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Monday, 27 October 2008

Confessions of a ... Theater Critic

Well, the guy's not a bad writer, and he certainly nails some things, not, as he seems to think, about community theatre per se, but about theatre in general, fringe theatre, semi-pro touring theater, dinner theater, academic theatre, store front theatre, straw hat theatre, and yes, even, (I know! shocking,) production contract/b'way theatre.
But what he misses, (and is it possible that it's because at some level he doesn't like it?,) is what makes it special.
It is live.
It is Live.
It is LIVE.
And that is what makes it worthwhile, or should, regardless of which side of the fourth wall you find yourself on.
And how much you paid or were paid to be there.
(Even the nights when, to quote a dear friend, it feels like draggin' a dead horse around the stage pretendin' it don't stink...

Just when I thought I had the job down, I ran out of professional theater to review — which, in Baltimore, doesn't take long. But I kept getting assignments from the City Paper, and I noticed some funny things happening. The ticket prices started plummeting. I didn't need to make reservations. The audiences were getting smaller....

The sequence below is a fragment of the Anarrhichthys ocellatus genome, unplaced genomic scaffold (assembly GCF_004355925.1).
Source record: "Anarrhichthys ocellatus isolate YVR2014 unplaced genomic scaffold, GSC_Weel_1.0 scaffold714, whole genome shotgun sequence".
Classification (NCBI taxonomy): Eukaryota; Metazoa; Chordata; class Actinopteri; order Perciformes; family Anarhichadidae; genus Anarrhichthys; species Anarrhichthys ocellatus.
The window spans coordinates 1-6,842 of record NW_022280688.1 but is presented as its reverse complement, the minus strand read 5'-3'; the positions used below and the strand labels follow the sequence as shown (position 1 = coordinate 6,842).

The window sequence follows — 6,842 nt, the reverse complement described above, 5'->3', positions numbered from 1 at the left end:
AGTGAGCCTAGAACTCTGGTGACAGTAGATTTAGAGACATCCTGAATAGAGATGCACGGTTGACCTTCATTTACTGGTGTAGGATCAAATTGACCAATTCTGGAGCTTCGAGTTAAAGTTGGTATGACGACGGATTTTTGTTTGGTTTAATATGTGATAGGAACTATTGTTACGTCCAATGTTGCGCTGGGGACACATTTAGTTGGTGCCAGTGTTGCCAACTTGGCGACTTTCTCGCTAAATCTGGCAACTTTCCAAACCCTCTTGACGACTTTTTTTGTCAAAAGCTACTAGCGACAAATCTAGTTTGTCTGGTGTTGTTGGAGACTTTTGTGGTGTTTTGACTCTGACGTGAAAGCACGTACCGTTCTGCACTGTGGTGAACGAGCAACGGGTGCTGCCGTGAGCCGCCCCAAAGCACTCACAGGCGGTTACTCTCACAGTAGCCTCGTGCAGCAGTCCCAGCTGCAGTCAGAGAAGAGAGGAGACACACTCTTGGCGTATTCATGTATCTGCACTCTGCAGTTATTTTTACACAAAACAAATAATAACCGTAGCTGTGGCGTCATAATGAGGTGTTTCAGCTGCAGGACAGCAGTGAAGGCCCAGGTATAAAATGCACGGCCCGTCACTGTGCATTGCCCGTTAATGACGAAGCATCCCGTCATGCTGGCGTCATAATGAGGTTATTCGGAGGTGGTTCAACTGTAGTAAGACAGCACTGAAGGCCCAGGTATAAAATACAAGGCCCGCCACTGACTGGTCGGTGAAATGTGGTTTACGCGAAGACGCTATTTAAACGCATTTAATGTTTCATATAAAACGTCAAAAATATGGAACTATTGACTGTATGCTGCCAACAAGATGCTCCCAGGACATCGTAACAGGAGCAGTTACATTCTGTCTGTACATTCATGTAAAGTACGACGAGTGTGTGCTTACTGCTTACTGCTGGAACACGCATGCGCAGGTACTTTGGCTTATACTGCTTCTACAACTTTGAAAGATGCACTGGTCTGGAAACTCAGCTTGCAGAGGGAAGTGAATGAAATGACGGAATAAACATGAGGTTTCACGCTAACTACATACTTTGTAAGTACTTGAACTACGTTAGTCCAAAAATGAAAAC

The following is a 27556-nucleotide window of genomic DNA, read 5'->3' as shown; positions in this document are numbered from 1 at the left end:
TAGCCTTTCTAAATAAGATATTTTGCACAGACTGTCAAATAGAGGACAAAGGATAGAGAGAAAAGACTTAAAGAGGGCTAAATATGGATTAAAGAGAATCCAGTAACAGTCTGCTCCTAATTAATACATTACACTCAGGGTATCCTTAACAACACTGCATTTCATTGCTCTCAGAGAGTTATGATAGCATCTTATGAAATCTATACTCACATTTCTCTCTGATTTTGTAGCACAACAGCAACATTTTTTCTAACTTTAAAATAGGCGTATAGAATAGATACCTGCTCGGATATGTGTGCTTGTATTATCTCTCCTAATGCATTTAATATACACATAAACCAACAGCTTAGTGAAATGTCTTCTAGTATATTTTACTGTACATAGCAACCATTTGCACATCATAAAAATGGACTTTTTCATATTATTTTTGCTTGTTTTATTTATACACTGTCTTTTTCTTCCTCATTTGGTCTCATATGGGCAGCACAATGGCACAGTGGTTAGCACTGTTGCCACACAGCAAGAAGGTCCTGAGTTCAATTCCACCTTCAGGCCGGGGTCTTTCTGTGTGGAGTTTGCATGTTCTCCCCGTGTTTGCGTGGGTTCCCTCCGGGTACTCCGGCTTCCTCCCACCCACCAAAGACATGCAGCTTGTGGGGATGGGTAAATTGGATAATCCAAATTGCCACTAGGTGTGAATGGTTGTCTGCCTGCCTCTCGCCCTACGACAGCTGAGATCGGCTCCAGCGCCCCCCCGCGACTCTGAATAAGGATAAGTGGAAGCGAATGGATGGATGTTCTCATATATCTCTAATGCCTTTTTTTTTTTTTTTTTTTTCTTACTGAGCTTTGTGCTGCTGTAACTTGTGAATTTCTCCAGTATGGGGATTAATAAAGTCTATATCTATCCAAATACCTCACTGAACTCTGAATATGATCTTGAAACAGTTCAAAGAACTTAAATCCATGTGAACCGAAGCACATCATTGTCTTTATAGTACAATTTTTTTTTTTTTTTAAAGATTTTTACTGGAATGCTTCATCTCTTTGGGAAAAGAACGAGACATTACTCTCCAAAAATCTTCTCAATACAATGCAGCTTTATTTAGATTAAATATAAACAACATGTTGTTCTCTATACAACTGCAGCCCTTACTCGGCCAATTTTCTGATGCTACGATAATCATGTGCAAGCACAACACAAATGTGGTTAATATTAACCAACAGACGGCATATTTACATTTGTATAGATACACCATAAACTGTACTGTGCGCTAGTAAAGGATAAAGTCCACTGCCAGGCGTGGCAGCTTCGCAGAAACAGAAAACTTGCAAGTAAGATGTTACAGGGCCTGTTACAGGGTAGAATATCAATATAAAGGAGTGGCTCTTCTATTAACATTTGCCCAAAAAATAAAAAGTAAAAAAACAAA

My readership changed. I was no longer writing for potential theatergoers, people looking for my advice on whether to shell out for tickets. I wasn't even being read by the actors in the plays. I was being read by their best friends and close relatives. And they knew who I was. They knew where I lived. And they knew when I screwed up the names: Thanks for the review and glad you found the show enjoyable. Just a couple of little points...The "stern taskmaster" you describe is actually Florindo, played by Chris Hickle.

This is not a gig for the weak of heart. It's for the eternal optimist, the dead-end journalist who doesn't believe in dead ends. It's for the tolerant, the cheerful, the brave and gratuitously creative. It's a job for someone who doesn't have a lot to do on weekends.

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